Bine is one of those words that has a rather indeterminate meaning.

Historically, its meaning was quite clear: bine was a variation of the word 'bind', and was used to name a number of plants: woodbine, bineweed, and simply bine. This last one is the plant that we currently call hops, and from which we make beer. There were a number of different types of hops, perhaps the most useful being the hoppan bine (literally, "climbing bind"); this is where the word hops comes from. We still use the old names for various varieties of hops, such as white bine and red bine.

At some point, someone decided that the 'hop bine' was a specific and intentional distinction -- that a 'bine' was clearly not a 'vine', but something else altogether. This was probably helped along by the fact that the word bine was also used in some cases to refer to any flexible shoot or stem of budding plants. Regardless, at some point someone noticed that hops vines were different from standard vines, in that they did not climb using tendrils or grasping shoots to attach themselves, but rather by twining around the object that they were climbing. This has since become a common definition of bine, and this is the definition that appears in Webster 1913, Wikipedia, and a number of other sources. As far as I can find, this is not a formal botanical term, but it is commonly used in gardening forums and among serious growers of hops.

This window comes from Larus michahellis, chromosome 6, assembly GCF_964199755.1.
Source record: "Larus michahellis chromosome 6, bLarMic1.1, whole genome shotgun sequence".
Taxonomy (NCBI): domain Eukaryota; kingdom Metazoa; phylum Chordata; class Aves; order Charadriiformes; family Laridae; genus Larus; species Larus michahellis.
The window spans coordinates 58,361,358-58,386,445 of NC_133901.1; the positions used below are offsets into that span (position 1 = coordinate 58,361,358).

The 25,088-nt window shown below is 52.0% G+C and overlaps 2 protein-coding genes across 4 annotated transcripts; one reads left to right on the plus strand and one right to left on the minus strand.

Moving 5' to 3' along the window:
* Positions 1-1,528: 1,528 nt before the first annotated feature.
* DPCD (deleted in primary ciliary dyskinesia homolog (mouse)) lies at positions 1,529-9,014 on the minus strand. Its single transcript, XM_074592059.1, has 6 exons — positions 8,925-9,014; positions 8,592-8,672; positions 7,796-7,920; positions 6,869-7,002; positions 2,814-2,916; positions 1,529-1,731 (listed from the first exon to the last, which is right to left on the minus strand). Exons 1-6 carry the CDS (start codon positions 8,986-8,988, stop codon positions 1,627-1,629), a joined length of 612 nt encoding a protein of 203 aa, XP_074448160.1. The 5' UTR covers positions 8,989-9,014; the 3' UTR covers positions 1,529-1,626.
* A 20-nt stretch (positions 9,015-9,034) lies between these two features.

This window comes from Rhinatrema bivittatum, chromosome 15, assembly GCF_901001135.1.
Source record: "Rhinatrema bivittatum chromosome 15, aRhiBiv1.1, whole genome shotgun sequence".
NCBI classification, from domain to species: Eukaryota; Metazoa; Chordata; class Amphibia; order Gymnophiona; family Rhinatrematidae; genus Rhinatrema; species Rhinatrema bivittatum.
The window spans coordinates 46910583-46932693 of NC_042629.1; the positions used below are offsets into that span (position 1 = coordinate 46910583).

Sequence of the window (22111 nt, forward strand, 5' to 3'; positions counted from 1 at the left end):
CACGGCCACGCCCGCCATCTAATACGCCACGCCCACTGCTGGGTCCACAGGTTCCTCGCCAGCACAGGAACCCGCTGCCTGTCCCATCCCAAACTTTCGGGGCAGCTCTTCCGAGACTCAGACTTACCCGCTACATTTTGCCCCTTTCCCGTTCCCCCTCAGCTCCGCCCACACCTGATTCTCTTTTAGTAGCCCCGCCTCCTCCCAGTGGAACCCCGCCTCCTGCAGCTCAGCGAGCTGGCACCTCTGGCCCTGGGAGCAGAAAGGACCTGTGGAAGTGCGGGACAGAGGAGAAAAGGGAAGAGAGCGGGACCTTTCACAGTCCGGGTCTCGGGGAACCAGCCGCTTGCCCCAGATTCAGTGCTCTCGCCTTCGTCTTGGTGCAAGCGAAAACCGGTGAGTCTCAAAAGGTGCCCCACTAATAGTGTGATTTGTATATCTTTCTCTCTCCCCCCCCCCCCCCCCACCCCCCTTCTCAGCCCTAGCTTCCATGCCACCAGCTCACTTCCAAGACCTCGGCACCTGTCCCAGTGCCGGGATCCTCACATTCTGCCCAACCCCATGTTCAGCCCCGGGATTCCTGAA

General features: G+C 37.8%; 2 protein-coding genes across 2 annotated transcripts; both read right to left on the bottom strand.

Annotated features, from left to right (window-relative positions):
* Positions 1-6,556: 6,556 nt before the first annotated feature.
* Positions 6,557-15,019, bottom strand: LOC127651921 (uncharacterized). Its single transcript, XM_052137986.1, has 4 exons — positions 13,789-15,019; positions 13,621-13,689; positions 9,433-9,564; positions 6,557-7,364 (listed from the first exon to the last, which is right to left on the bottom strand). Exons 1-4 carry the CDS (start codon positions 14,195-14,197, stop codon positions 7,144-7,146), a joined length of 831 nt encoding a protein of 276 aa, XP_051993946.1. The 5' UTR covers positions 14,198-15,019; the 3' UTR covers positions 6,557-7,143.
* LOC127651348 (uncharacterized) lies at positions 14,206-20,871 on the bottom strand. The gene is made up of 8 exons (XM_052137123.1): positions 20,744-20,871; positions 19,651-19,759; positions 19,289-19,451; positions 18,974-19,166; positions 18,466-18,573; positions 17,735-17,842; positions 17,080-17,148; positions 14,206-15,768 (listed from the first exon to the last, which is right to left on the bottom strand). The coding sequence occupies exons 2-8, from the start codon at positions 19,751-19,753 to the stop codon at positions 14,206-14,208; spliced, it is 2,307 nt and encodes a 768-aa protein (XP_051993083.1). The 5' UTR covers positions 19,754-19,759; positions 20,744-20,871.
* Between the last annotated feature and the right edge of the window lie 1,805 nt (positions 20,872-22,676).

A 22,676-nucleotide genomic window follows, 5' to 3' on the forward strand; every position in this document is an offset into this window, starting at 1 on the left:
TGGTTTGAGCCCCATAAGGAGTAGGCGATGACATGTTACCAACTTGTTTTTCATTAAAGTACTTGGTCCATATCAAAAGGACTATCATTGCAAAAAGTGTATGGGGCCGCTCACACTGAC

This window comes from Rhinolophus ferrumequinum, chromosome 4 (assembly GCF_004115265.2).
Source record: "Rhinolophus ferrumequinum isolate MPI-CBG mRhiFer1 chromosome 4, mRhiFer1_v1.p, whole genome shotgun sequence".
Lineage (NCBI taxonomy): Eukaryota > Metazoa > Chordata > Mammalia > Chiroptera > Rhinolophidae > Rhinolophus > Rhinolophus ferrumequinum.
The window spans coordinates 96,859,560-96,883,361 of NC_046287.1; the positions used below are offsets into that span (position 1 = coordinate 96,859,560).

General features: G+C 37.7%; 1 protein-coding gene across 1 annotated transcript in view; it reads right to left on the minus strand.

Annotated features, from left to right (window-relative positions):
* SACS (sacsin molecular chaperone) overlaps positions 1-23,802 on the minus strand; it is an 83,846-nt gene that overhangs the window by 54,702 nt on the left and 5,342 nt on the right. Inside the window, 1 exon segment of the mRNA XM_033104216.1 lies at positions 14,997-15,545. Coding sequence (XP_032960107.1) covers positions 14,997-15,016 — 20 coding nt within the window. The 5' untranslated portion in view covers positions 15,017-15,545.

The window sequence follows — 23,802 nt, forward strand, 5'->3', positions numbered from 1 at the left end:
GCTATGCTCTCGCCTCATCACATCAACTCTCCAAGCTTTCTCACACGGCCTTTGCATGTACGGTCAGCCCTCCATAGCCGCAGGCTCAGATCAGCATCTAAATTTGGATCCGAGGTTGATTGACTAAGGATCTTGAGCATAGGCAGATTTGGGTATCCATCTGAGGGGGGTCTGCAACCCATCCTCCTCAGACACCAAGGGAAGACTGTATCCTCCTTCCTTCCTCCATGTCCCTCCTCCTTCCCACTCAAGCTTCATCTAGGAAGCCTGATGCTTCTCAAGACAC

Bine (?), n. [Bind, cf. Woodbine.]

The winding or twining stem of a hop vine or other climbing plant.


© Webster 1913.

Log in or registerto write something here or to contact authors.